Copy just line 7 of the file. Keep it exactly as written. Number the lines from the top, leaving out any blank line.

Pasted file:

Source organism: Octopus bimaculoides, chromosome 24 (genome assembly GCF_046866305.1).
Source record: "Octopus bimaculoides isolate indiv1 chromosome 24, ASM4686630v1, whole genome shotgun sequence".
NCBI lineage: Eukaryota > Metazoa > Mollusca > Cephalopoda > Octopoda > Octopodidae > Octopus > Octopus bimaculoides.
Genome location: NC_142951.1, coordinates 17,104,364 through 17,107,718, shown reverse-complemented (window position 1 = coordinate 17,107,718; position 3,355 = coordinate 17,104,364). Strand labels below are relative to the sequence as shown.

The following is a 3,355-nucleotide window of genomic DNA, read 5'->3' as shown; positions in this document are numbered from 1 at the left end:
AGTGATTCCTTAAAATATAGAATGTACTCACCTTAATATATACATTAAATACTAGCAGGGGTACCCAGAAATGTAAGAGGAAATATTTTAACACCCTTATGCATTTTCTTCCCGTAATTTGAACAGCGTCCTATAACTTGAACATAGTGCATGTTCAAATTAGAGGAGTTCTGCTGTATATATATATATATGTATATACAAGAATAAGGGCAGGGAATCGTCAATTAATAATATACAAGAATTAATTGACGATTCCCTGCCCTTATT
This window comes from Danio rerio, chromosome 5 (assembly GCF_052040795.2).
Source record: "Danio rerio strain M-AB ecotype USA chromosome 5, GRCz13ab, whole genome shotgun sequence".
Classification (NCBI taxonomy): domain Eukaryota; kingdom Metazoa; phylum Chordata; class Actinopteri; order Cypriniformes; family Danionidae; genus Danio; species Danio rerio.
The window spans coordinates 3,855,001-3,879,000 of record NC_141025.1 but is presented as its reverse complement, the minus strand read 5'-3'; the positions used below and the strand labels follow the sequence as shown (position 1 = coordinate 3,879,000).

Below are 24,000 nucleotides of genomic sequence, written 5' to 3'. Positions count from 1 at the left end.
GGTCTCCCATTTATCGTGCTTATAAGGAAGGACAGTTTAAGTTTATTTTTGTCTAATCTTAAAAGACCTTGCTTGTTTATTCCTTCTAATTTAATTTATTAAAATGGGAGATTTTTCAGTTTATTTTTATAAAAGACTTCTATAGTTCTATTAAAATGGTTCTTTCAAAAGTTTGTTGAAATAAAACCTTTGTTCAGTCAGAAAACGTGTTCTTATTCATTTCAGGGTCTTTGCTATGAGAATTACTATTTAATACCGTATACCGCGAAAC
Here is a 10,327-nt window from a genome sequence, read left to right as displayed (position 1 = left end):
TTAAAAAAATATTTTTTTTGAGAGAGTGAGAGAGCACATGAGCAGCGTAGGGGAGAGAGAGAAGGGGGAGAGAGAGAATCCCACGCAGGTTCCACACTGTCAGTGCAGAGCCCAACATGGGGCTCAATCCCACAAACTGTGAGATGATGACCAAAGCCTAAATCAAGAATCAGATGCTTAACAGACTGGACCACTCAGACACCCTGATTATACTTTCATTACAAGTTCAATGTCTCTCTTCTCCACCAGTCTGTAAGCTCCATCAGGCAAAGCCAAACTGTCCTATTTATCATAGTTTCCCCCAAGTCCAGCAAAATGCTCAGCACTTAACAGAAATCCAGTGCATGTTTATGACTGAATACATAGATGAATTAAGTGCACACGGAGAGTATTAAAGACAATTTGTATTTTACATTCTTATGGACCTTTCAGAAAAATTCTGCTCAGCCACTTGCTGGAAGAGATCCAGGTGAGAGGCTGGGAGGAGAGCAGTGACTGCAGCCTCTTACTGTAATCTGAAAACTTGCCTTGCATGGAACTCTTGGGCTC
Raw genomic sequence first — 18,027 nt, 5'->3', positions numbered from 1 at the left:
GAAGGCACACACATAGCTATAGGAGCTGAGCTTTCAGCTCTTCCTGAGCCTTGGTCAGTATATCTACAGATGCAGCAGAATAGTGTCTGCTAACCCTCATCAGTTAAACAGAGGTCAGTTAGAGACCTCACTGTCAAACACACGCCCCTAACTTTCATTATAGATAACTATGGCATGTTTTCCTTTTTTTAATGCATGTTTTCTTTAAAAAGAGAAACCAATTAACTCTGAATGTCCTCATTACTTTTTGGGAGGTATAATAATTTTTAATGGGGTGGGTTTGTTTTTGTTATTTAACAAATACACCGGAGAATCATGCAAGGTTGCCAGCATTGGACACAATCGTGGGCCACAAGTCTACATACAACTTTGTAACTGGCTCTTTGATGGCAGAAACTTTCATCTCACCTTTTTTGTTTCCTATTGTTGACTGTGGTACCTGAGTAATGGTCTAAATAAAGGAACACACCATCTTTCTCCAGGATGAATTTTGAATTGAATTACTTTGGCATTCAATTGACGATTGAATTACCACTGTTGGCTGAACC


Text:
This window comes from Danio rerio, chromosome 5 (assembly GCF_052040795.2).